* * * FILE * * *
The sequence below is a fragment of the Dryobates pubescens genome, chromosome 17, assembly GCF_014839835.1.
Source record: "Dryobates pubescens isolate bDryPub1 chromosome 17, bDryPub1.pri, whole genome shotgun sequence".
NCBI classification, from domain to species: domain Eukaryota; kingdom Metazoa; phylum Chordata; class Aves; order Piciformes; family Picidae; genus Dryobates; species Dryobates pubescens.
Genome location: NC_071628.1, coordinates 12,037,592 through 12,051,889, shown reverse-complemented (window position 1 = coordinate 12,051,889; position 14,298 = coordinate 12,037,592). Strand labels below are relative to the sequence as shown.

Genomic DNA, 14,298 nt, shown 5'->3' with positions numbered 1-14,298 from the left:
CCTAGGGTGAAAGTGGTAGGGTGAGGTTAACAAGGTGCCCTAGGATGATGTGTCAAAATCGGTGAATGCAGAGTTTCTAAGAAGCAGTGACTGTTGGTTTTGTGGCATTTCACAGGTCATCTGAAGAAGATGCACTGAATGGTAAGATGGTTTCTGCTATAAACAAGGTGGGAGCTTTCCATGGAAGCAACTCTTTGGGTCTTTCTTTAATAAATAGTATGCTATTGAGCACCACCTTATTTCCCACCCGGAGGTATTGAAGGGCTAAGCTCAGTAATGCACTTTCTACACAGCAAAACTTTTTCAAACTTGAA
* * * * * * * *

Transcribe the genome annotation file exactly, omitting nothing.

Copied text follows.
The sequence below is a fragment of the Dryobates pubescens genome, chromosome 17, assembly GCF_014839835.1.
Source record: "Dryobates pubescens isolate bDryPub1 chromosome 17, bDryPub1.pri, whole genome shotgun sequence".
NCBI classification, from domain to species: domain Eukaryota; kingdom Metazoa; phylum Chordata; class Aves; order Piciformes; family Picidae; genus Dryobates; species Dryobates pubescens.
Genome location: NC_071628.1, coordinates 12,037,592 through 12,051,889, shown reverse-complemented (window position 1 = coordinate 12,051,889; position 14,298 = coordinate 12,037,592). Strand labels below are relative to the sequence as shown.

Genomic DNA, 14,298 nt, shown 5'->3' with positions numbered 1-14,298 from the left:
CCTAGGGTGAAAGTGGTAGGGTGAGGTTAACAAGGTGCCCTAGGATGATGTGTCAAAATCGGTGAATGCAGAGTTTCTAAGAAGCAGTGACTGTTGGTTTTGTGGCATTTCACAGGTCATCTGAAGAAGATGCACTGAATGGTAAGATGGTTTCTGCTATAAACAAGGTGGGAGCTTTCCATGGAAGCAACTCTTTGGGTCTTTCTTTAATAAATAGTATGCTATTGAGCACCACCTTATTTCCCACCCGGAGGTATTGAAGGGCTAAGCTCAGTAATGCACTTTCTACACAGCAAAACTTTTTCAAACTTGAA